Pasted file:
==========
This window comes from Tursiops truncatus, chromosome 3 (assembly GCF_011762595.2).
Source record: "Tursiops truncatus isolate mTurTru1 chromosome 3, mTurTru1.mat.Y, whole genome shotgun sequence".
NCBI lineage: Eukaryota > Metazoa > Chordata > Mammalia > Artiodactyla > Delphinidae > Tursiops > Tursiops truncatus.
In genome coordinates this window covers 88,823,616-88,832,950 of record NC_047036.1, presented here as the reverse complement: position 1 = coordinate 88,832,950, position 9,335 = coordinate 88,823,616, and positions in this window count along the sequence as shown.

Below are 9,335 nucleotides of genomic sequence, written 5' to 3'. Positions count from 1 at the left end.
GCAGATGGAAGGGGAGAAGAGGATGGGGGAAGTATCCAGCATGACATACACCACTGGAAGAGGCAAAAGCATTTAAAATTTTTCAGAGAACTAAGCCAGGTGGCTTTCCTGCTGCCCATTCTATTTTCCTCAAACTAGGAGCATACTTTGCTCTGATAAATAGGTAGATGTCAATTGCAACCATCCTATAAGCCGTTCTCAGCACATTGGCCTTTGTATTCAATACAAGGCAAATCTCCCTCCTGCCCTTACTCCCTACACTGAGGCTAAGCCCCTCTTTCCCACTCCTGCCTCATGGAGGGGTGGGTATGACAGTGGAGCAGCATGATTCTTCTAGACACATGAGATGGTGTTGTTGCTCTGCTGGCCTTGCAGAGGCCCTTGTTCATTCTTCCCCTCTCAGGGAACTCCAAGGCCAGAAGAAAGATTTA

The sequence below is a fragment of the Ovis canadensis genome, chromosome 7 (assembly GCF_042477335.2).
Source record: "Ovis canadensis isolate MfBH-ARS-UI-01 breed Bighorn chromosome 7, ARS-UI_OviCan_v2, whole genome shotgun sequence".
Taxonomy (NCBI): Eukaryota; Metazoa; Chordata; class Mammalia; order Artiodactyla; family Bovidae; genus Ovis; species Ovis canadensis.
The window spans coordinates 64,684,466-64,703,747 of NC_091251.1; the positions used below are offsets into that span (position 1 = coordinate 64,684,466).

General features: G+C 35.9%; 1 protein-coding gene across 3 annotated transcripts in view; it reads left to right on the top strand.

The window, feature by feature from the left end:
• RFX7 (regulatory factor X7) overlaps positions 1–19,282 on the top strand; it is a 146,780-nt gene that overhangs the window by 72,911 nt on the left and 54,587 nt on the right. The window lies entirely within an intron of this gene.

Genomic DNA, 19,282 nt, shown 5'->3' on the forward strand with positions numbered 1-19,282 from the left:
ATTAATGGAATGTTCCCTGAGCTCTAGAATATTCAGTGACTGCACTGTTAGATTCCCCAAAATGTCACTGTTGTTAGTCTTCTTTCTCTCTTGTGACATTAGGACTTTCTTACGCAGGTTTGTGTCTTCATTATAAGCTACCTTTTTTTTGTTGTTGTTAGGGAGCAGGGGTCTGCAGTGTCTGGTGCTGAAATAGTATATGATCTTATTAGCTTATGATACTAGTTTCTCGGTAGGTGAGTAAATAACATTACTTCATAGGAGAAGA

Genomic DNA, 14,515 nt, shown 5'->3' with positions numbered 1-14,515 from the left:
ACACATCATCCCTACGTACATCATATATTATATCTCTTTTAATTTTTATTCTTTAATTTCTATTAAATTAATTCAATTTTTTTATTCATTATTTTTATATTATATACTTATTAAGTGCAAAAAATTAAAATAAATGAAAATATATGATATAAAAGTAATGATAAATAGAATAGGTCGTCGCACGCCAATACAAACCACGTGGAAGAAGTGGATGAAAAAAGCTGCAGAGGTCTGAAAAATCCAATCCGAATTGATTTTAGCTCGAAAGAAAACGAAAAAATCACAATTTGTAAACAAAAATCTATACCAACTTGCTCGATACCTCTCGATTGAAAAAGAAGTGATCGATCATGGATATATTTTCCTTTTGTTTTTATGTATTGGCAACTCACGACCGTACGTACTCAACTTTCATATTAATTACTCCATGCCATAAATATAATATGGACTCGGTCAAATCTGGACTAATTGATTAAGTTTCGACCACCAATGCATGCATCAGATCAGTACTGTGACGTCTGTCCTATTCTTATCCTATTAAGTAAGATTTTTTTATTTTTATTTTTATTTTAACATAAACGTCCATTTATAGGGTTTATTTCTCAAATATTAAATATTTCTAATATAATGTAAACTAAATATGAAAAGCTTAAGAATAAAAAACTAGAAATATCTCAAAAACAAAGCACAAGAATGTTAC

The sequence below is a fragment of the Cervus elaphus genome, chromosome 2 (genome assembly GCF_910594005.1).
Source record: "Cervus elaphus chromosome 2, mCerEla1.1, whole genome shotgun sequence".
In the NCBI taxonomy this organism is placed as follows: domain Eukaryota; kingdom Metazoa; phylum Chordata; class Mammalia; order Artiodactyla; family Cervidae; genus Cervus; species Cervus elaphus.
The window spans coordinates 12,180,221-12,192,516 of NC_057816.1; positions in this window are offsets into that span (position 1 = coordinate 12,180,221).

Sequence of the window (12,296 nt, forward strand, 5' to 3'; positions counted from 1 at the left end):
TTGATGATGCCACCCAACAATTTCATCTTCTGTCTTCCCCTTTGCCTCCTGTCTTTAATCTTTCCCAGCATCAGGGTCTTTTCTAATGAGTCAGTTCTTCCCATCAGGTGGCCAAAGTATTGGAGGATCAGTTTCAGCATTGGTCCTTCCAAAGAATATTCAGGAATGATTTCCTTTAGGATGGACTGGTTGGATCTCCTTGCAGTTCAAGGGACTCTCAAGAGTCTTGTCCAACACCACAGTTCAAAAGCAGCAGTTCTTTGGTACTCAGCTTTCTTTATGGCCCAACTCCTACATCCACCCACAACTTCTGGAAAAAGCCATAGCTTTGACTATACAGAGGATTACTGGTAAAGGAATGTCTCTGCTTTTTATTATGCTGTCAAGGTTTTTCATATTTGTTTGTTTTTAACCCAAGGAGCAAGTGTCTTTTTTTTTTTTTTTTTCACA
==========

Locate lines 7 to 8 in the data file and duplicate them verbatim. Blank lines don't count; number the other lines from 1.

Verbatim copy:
The sequence below is a fragment of the Ovis canadensis genome, chromosome 7 (assembly GCF_042477335.2).
Source record: "Ovis canadensis isolate MfBH-ARS-UI-01 breed Bighorn chromosome 7, ARS-UI_OviCan_v2, whole genome shotgun sequence".